- Comparative Study: Religious Reform in Sixteenth-Century Europe
- Comparative Study: The Monstrous Regiment: Gender and Authority in Early Modern Europe
- Comparative Study: Supernatural and Witchcraft Beliefs in the British Isles, Continental Europe and America c.1450-1800
- Comparative Study: Nation Making in Early Modern Europe
For further information about modules, please view the course leaflet (see right hand side).
Please note the modules listed are correct at the time of publishing, for full-time students entering the programme in Year 1. Optional modules are listed where applicable. Please note the University cannot guarantee the availability of all modules listed and modules may be subject to change. For further information please refer to the terms and conditions at www.winchester.ac.uk/termsandconditions
The University aims to shape 'confident learners' by enabling students to develop the skills to excel in their studies here and be transferable to further studies or the employment market. Staff and students form a community of learners who, together and independently, seek to generate and exchange knowledge. Over the duration of the course, students develop independent and critical learning, building confidence and expertise progressively through independent and collaborative research, problem solving, and analysis with the support of staff. Students take responsibility for their own learning and are encouraged to make use of the wide range of available learning resources available.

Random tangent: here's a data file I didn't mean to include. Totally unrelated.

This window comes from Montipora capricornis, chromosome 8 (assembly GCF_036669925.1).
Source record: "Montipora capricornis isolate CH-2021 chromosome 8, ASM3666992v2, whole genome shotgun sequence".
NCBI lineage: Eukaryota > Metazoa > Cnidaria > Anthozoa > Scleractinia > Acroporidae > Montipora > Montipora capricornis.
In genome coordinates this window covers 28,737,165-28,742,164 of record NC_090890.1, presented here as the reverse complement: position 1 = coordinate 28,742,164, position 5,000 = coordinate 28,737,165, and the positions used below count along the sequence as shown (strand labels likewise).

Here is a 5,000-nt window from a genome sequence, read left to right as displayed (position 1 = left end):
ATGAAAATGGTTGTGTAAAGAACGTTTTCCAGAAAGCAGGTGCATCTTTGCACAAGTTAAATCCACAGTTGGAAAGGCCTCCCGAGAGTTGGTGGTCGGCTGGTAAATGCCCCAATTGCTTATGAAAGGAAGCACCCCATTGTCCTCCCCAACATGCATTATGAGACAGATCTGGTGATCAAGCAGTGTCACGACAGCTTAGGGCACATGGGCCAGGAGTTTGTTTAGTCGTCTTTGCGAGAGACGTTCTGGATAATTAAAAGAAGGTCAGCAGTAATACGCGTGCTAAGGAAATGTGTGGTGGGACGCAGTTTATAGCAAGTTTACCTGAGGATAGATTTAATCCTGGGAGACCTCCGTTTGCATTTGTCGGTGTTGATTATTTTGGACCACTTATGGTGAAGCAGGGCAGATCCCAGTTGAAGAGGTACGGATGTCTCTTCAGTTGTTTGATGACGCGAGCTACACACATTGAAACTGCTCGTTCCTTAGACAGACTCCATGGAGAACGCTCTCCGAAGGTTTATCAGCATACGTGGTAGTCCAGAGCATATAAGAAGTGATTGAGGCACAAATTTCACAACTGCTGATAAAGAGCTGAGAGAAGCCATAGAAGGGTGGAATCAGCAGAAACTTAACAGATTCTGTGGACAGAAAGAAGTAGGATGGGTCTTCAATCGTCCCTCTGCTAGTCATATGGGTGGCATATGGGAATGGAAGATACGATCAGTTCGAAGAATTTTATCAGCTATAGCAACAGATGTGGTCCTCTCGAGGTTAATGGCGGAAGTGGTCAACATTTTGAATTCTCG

In addition to the formally scheduled contact time (i.e. lectures, seminars etc), students are encouraged to access academic support from staff within the course team, personal tutors and the wide range of services to students within the University.
Professor Mark Allen
Interests: nineteenth and twentiethcentury British history; history and computing. As Programme Leader responsible for the day-to-day running of the undergraduate programme Mark Allen is more than happy to answer queries from prospective students.
Professor Chris Aldous
Interests: twentieth-century Japanese history; medical history; environmental history. As Head of Department, Chris is more than happy to answer queries from prospective students.
Dr Natalya Chernyshova
Interests: Soviet and Russian history; modern Eastern Europe.
Professor Louise Curth
Interests: Sixteenth-Eighteenth Century medical and veterinary history, the history of print culture and advertising.
Interests: eighteenth, nineteenth and twentieth-century American history; Cold War; European fascism.
Dr Carey Fleiner
Interests: classical Greece and Rome; the Carolingian Renaissance.
Dr Robert Gray
Interests: environmental history, nineteenth century Hungary.
Dr Xavier Guégan
Interests: Cultural Political and Social Colonial and anti-Colonial History; British India and the wider Empire; French Colonial Empire, especially Algeria; global connections and ideas within the colonial and post-colonial world.
Dr Douglas Hamilton
Reader in History. Interests: Caribbean, the Atlantic World, Representations of Slavery, Abolition and Emancipation.
Dr Robert Houghton
Interests: Early Medieval European history, urban history of Medieval Italy.
Dr Graciela Iglesias Rogers
Interests: Britain, Europe and the Americas between the 18th and 20th centuries, the Global Hispanic World and Transnational History.
Dr Ryan Lavelle
Interests: Politics and warfare in AngloSaxon and Norman England; early medieval Europe; the Age of the Vikings.
Dr Eoghan Moloney
Interests: history and culture of the Classical period, 4th century BC and ancient Macedon.
Dr Rebecca Oakes
Interests: Late Medieval population studies; social history of late medieval Britain; history of medieval education.